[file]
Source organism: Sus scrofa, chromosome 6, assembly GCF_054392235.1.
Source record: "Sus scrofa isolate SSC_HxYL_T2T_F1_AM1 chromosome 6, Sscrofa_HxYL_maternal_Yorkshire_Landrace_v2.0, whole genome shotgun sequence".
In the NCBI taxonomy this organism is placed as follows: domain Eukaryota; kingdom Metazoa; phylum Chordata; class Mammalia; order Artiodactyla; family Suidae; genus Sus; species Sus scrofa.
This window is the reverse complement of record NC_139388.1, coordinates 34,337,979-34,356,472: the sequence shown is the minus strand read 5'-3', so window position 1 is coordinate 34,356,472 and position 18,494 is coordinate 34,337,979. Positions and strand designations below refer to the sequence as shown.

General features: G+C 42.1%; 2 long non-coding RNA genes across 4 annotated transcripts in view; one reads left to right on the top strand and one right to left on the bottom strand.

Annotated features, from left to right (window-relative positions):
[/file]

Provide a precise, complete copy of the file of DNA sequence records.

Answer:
Source organism: Sus scrofa, chromosome 6, assembly GCF_054392235.1.
Source record: "Sus scrofa isolate SSC_HxYL_T2T_F1_AM1 chromosome 6, Sscrofa_HxYL_maternal_Yorkshire_Landrace_v2.0, whole genome shotgun sequence".
In the NCBI taxonomy this organism is placed as follows: domain Eukaryota; kingdom Metazoa; phylum Chordata; class Mammalia; order Artiodactyla; family Suidae; genus Sus; species Sus scrofa.
This window is the reverse complement of record NC_139388.1, coordinates 34,337,979-34,356,472: the sequence shown is the minus strand read 5'-3', so window position 1 is coordinate 34,356,472 and position 18,494 is coordinate 34,337,979. Positions and strand designations below refer to the sequence as shown.

General features: G+C 42.1%; 2 long non-coding RNA genes across 4 annotated transcripts in view; one reads left to right on the top strand and one right to left on the bottom strand.

Annotated features, from left to right (window-relative positions):